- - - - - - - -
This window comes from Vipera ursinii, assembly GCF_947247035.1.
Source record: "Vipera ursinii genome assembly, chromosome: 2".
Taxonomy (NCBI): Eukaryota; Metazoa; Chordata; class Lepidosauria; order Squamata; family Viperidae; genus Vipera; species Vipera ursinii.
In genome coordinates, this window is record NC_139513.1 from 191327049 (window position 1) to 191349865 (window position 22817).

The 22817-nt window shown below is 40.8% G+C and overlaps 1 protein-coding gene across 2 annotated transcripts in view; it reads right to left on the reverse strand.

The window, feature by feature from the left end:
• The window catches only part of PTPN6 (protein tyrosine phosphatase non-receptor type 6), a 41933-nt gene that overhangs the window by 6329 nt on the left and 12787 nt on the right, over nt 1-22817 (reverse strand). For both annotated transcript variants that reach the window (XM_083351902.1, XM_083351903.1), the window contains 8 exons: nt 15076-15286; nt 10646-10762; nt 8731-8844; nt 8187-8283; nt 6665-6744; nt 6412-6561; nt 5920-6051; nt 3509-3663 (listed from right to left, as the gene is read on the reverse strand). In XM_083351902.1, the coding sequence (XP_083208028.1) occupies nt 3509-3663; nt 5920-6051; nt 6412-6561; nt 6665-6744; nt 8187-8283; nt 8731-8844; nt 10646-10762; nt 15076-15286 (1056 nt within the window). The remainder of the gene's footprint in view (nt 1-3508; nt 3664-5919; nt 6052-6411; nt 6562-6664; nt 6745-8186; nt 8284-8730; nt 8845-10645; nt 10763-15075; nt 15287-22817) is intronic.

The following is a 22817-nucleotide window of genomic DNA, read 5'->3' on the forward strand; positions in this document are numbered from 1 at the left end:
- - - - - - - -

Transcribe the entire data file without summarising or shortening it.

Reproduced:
This window comes from Vipera ursinii, assembly GCF_947247035.1.
Source record: "Vipera ursinii genome assembly, chromosome: 2".
Taxonomy (NCBI): Eukaryota; Metazoa; Chordata; class Lepidosauria; order Squamata; family Viperidae; genus Vipera; species Vipera ursinii.
In genome coordinates, this window is record NC_139513.1 from 191327049 (window position 1) to 191349865 (window position 22817).

The 22817-nt window shown below is 40.8% G+C and overlaps 1 protein-coding gene across 2 annotated transcripts in view; it reads right to left on the reverse strand.

The window, feature by feature from the left end:
• The window catches only part of PTPN6 (protein tyrosine phosphatase non-receptor type 6), a 41933-nt gene that overhangs the window by 6329 nt on the left and 12787 nt on the right, over nt 1-22817 (reverse strand). For both annotated transcript variants that reach the window (XM_083351902.1, XM_083351903.1), the window contains 8 exons: nt 15076-15286; nt 10646-10762; nt 8731-8844; nt 8187-8283; nt 6665-6744; nt 6412-6561; nt 5920-6051; nt 3509-3663 (listed from right to left, as the gene is read on the reverse strand). In XM_083351902.1, the coding sequence (XP_083208028.1) occupies nt 3509-3663; nt 5920-6051; nt 6412-6561; nt 6665-6744; nt 8187-8283; nt 8731-8844; nt 10646-10762; nt 15076-15286 (1056 nt within the window). The remainder of the gene's footprint in view (nt 1-3508; nt 3664-5919; nt 6052-6411; nt 6562-6664; nt 6745-8186; nt 8284-8730; nt 8845-10645; nt 10763-15075; nt 15287-22817) is intronic.

The following is a 22817-nucleotide window of genomic DNA, read 5'->3' on the forward strand; positions in this document are numbered from 1 at the left end: